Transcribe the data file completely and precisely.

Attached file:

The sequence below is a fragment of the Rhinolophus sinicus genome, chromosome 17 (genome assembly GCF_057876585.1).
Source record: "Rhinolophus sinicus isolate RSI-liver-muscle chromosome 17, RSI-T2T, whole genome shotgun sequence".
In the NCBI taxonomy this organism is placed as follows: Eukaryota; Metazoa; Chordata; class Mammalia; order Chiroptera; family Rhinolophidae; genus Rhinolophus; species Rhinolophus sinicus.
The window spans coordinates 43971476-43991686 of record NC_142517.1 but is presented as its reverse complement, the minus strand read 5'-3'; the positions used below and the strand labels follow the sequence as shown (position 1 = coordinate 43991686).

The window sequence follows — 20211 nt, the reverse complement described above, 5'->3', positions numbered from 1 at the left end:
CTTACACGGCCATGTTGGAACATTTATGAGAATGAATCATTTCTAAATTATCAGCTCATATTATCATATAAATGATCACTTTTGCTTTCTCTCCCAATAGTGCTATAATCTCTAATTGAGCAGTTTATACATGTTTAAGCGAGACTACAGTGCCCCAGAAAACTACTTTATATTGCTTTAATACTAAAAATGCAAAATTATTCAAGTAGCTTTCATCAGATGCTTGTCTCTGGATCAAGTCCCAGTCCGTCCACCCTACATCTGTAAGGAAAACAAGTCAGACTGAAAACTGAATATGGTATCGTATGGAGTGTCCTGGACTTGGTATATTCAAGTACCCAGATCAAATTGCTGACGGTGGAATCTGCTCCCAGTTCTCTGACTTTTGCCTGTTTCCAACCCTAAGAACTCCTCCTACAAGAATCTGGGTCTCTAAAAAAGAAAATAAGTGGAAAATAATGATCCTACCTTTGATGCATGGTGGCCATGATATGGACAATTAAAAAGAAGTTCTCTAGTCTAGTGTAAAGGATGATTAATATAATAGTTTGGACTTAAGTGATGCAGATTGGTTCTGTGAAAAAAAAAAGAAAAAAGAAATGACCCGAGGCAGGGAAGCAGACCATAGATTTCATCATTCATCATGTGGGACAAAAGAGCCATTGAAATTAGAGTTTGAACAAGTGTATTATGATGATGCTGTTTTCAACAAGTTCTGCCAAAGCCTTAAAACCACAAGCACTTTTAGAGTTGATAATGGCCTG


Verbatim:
The sequence below is a fragment of the Rhinolophus sinicus genome, chromosome 17 (genome assembly GCF_057876585.1).
Source record: "Rhinolophus sinicus isolate RSI-liver-muscle chromosome 17, RSI-T2T, whole genome shotgun sequence".
In the NCBI taxonomy this organism is placed as follows: Eukaryota; Metazoa; Chordata; class Mammalia; order Chiroptera; family Rhinolophidae; genus Rhinolophus; species Rhinolophus sinicus.
The window spans coordinates 43971476-43991686 of record NC_142517.1 but is presented as its reverse complement, the minus strand read 5'-3'; the positions used below and the strand labels follow the sequence as shown (position 1 = coordinate 43991686).

The window sequence follows — 20211 nt, the reverse complement described above, 5'->3', positions numbered from 1 at the left end:
CTTACACGGCCATGTTGGAACATTTATGAGAATGAATCATTTCTAAATTATCAGCTCATATTATCATATAAATGATCACTTTTGCTTTCTCTCCCAATAGTGCTATAATCTCTAATTGAGCAGTTTATACATGTTTAAGCGAGACTACAGTGCCCCAGAAAACTACTTTATATTGCTTTAATACTAAAAATGCAAAATTATTCAAGTAGCTTTCATCAGATGCTTGTCTCTGGATCAAGTCCCAGTCCGTCCACCCTACATCTGTAAGGAAAACAAGTCAGACTGAAAACTGAATATGGTATCGTATGGAGTGTCCTGGACTTGGTATATTCAAGTACCCAGATCAAATTGCTGACGGTGGAATCTGCTCCCAGTTCTCTGACTTTTGCCTGTTTCCAACCCTAAGAACTCCTCCTACAAGAATCTGGGTCTCTAAAAAAGAAAATAAGTGGAAAATAATGATCCTACCTTTGATGCATGGTGGCCATGATATGGACAATTAAAAAGAAGTTCTCTAGTCTAGTGTAAAGGATGATTAATATAATAGTTTGGACTTAAGTGATGCAGATTGGTTCTGTGAAAAAAAAAAGAAAAAAGAAATGACCCGAGGCAGGGAAGCAGACCATAGATTTCATCATTCATCATGTGGGACAAAAGAGCCATTGAAATTAGAGTTTGAACAAGTGTATTATGATGATGCTGTTTTCAACAAGTTCTGCCAAAGCCTTAAAACCACAAGCACTTTTAGAGTTGATAATGGCCTG